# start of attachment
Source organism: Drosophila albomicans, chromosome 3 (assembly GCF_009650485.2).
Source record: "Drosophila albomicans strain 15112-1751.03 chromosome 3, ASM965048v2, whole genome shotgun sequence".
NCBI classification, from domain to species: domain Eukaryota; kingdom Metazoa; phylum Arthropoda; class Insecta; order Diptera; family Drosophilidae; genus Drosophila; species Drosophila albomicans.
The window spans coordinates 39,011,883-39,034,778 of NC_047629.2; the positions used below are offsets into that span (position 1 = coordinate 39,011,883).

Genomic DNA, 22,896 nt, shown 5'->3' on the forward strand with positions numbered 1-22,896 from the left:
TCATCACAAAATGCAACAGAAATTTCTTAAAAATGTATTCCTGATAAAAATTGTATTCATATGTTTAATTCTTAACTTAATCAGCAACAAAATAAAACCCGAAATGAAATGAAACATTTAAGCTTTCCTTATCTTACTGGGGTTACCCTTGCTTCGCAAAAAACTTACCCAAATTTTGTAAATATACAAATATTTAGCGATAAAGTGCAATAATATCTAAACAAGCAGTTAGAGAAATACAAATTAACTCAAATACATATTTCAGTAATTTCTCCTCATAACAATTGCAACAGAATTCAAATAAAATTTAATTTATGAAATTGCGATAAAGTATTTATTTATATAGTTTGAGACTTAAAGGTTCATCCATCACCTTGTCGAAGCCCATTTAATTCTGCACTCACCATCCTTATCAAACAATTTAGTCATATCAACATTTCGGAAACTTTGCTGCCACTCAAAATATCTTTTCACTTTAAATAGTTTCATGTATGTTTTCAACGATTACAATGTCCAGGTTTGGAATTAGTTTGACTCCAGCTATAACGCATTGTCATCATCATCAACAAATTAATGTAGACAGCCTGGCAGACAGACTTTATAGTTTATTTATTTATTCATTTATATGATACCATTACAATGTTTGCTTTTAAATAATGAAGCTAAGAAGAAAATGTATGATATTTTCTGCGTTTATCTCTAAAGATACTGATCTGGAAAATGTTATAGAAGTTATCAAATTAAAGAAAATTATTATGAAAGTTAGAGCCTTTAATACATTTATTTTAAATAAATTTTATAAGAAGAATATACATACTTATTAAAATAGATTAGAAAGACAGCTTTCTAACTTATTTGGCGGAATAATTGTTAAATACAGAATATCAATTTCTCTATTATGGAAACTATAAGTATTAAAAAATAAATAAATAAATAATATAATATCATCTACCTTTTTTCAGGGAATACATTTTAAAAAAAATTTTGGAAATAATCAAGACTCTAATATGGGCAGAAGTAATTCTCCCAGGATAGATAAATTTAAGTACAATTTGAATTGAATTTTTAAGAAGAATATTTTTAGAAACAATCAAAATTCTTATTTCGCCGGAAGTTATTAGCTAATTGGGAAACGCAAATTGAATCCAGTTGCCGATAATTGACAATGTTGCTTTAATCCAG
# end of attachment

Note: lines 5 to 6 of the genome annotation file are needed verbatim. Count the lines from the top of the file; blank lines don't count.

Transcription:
Genomic DNA, 22,896 nt, shown 5'->3' on the forward strand with positions numbered 1-22,896 from the left:
TCATCACAAAATGCAACAGAAATTTCTTAAAAATGTATTCCTGATAAAAATTGTATTCATATGTTTAATTCTTAACTTAATCAGCAACAAAATAAAACCCGAAATGAAATGAAACATTTAAGCTTTCCTTATCTTACTGGGGTTACCCTTGCTTCGCAAAAAACTTACCCAAATTTTGTAAATATACAAATATTTAGCGATAAAGTGCAATAATATCTAAACAAGCAGTTAGAGAAATACAAATTAACTCAAATACATATTTCAGTAATTTCTCCTCATAACAATTGCAACAGAATTCAAATAAAATTTAATTTATGAAATTGCGATAAAGTATTTATTTATATAGTTTGAGACTTAAAGGTTCATCCATCACCTTGTCGAAGCCCATTTAATTCTGCACTCACCATCCTTATCAAACAATTTAGTCATATCAACATTTCGGAAACTTTGCTGCCACTCAAAATATCTTTTCACTTTAAATAGTTTCATGTATGTTTTCAACGATTACAATGTCCAGGTTTGGAATTAGTTTGACTCCAGCTATAACGCATTGTCATCATCATCAACAAATTAATGTAGACAGCCTGGCAGACAGACTTTATAGTTTATTTATTTATTCATTTATATGATACCATTACAATGTTTGCTTTTAAATAATGAAGCTAAGAAGAAAATGTATGATATTTTCTGCGTTTATCTCTAAAGATACTGATCTGGAAAATGTTATAGAAGTTATCAAATTAAAGAAAATTATTATGAAAGTTAGAGCCTTTAATACATTTATTTTAAATAAATTTTATAAGAAGAATATACATACTTATTAAAATAGATTAGAAAGACAGCTTTCTAACTTATTTGGCGGAATAATTGTTAAATACAGAATATCAATTTCTCTATTATGGAAACTATAAGTATTAAAAAATAAATAAATAAATAATATAATATCATCTACCTTTTTTCAGGGAATACATTTTAAAAAAAATTTTGGAAATAATCAAGACTCTAATATGGGCAGAAGTAATTCTCCCAGGATAGATAAATTTAAGTACAATTTGAATTGAATTTTTAAGAAGAATATTTTTAGAAACAATCAAAATTCTTATTTCGCCGGAAGTTATTAGCTAATTGGGAAACGCAAATTGAATCCAGTTGCCGATAATTGACAATGTTGCTTTAATCCAG